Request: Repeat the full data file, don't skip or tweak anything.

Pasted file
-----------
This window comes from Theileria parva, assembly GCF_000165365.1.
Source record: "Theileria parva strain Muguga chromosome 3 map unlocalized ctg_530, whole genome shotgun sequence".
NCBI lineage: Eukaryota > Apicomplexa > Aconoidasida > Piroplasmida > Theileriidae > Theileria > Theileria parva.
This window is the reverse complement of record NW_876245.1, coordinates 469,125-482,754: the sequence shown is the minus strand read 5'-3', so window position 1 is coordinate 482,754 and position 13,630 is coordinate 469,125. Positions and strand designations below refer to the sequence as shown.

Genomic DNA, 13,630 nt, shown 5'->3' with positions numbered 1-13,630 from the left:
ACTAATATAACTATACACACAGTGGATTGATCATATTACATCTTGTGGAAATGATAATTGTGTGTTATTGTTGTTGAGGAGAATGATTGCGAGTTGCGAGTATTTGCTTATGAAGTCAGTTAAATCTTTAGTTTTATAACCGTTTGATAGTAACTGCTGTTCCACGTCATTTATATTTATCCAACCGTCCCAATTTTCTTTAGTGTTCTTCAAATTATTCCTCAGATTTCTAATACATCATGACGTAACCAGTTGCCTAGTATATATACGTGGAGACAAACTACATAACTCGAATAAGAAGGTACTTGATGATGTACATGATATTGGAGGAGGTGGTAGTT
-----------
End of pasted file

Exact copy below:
This window comes from Theileria parva, assembly GCF_000165365.1.
Source record: "Theileria parva strain Muguga chromosome 3 map unlocalized ctg_530, whole genome shotgun sequence".
NCBI lineage: Eukaryota > Apicomplexa > Aconoidasida > Piroplasmida > Theileriidae > Theileria > Theileria parva.
This window is the reverse complement of record NW_876245.1, coordinates 469,125-482,754: the sequence shown is the minus strand read 5'-3', so window position 1 is coordinate 482,754 and position 13,630 is coordinate 469,125. Positions and strand designations below refer to the sequence as shown.

Genomic DNA, 13,630 nt, shown 5'->3' with positions numbered 1-13,630 from the left:
ACTAATATAACTATACACACAGTGGATTGATCATATTACATCTTGTGGAAATGATAATTGTGTGTTATTGTTGTTGAGGAGAATGATTGCGAGTTGCGAGTATTTGCTTATGAAGTCAGTTAAATCTTTAGTTTTATAACCGTTTGATAGTAACTGCTGTTCCACGTCATTTATATTTATCCAACCGTCCCAATTTTCTTTAGTGTTCTTCAAATTATTCCTCAGATTTCTAATACATCATGACGTAACCAGTTGCCTAGTATATATACGTGGAGACAAACTACATAACTCGAATAAGAAGGTACTTGATGATGTACATGATATTGGAGGAGGTGGTAGTT